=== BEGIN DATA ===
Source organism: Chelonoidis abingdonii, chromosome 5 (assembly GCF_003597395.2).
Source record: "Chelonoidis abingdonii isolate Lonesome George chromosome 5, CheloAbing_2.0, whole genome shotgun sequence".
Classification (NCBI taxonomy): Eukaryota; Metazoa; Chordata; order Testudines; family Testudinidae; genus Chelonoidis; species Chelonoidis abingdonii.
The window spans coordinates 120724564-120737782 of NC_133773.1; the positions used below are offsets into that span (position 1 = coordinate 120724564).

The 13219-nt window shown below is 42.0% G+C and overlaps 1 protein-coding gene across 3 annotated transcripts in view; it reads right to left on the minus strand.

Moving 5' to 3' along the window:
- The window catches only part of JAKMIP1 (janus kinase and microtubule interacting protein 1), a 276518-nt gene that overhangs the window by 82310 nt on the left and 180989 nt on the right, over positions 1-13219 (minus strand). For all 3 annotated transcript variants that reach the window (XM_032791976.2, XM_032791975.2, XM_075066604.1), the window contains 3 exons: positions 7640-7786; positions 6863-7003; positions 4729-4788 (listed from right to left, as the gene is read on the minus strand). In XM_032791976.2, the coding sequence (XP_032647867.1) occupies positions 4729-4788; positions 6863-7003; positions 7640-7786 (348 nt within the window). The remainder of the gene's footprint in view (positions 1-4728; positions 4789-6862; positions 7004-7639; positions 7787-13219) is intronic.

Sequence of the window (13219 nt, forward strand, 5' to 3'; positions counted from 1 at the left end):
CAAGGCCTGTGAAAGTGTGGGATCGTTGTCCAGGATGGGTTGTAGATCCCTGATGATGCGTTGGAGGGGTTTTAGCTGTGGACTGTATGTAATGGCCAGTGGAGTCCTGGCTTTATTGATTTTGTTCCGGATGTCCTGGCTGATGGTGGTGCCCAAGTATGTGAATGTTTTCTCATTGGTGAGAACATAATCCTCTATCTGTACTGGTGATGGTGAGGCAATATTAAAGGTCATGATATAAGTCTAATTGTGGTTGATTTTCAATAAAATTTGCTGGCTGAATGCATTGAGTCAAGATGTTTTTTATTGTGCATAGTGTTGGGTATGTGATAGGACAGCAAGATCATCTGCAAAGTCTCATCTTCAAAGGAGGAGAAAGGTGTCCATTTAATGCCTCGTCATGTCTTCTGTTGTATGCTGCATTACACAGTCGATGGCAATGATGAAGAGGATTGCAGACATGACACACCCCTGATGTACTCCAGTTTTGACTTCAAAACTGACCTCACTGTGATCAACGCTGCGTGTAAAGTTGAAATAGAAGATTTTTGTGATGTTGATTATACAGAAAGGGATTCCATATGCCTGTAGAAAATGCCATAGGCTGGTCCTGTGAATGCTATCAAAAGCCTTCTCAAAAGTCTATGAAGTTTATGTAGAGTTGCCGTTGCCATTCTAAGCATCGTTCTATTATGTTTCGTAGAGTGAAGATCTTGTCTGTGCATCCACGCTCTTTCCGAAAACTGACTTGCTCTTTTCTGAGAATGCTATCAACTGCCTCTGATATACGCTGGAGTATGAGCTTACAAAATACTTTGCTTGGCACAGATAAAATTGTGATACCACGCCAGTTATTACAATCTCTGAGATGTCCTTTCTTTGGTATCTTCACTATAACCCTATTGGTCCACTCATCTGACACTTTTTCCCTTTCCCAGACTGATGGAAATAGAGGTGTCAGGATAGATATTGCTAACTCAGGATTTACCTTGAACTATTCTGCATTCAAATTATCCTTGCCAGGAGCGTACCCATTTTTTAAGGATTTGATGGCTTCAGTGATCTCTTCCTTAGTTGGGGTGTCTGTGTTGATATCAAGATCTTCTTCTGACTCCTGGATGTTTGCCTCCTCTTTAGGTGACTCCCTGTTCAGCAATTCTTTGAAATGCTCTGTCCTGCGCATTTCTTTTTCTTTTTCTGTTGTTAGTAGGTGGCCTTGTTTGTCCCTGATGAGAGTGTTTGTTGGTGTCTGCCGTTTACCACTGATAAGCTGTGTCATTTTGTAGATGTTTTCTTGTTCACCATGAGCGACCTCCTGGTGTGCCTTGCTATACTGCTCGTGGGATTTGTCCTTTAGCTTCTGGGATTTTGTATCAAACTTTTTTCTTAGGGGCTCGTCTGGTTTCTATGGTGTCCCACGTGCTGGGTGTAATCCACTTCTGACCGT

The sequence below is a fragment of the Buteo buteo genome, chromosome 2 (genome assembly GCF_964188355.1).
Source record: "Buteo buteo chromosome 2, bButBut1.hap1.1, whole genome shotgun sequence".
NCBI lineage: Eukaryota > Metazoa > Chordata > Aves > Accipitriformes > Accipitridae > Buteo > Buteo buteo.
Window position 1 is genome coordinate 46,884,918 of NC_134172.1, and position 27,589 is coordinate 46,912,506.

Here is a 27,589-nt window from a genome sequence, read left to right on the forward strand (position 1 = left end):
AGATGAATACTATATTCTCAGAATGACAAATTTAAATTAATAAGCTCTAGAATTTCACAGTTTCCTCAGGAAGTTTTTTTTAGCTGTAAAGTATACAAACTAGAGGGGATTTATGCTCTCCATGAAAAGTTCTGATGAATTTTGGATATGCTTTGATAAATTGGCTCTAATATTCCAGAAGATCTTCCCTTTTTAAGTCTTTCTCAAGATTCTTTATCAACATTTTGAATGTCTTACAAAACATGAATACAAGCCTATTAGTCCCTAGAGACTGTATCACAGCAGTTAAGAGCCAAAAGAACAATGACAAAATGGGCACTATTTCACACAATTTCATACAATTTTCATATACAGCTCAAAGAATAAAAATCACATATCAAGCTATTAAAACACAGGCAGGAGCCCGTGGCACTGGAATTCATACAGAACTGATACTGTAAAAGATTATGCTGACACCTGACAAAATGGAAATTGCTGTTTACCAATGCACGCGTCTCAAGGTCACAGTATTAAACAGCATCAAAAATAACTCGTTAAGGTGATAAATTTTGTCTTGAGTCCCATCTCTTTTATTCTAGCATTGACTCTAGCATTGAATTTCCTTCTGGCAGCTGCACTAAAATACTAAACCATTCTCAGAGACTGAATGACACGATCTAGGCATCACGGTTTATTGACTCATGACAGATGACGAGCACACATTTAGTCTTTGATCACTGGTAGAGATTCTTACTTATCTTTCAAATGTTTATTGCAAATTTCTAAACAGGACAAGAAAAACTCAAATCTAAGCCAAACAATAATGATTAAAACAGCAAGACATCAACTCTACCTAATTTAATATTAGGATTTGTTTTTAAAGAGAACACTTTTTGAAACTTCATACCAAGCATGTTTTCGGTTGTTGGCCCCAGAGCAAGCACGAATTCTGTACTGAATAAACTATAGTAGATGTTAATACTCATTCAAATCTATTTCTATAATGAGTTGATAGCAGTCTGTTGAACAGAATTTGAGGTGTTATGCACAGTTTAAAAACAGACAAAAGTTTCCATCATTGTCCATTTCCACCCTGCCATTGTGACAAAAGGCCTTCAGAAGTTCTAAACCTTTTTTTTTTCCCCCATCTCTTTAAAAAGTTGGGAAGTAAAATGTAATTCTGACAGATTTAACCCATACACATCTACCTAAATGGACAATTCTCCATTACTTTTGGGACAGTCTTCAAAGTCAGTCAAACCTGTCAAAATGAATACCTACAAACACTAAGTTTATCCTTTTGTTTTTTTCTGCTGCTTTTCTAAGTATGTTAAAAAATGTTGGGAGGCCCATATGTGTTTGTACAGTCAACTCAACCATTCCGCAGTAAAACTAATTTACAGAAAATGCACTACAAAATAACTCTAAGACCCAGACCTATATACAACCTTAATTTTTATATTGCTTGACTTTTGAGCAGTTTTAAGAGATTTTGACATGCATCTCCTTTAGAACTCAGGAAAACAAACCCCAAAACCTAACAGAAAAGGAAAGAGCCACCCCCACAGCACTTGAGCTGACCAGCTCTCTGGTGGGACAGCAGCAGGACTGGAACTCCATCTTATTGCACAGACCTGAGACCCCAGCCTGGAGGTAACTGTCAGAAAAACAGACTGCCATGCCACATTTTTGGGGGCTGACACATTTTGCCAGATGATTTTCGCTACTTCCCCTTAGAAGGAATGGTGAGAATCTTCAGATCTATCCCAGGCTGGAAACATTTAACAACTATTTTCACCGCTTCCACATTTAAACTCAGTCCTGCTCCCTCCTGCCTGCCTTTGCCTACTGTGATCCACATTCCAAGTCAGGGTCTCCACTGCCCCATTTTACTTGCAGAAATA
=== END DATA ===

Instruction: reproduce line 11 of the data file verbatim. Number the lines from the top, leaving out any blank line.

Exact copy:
Source record: "Buteo buteo chromosome 2, bButBut1.hap1.1, whole genome shotgun sequence".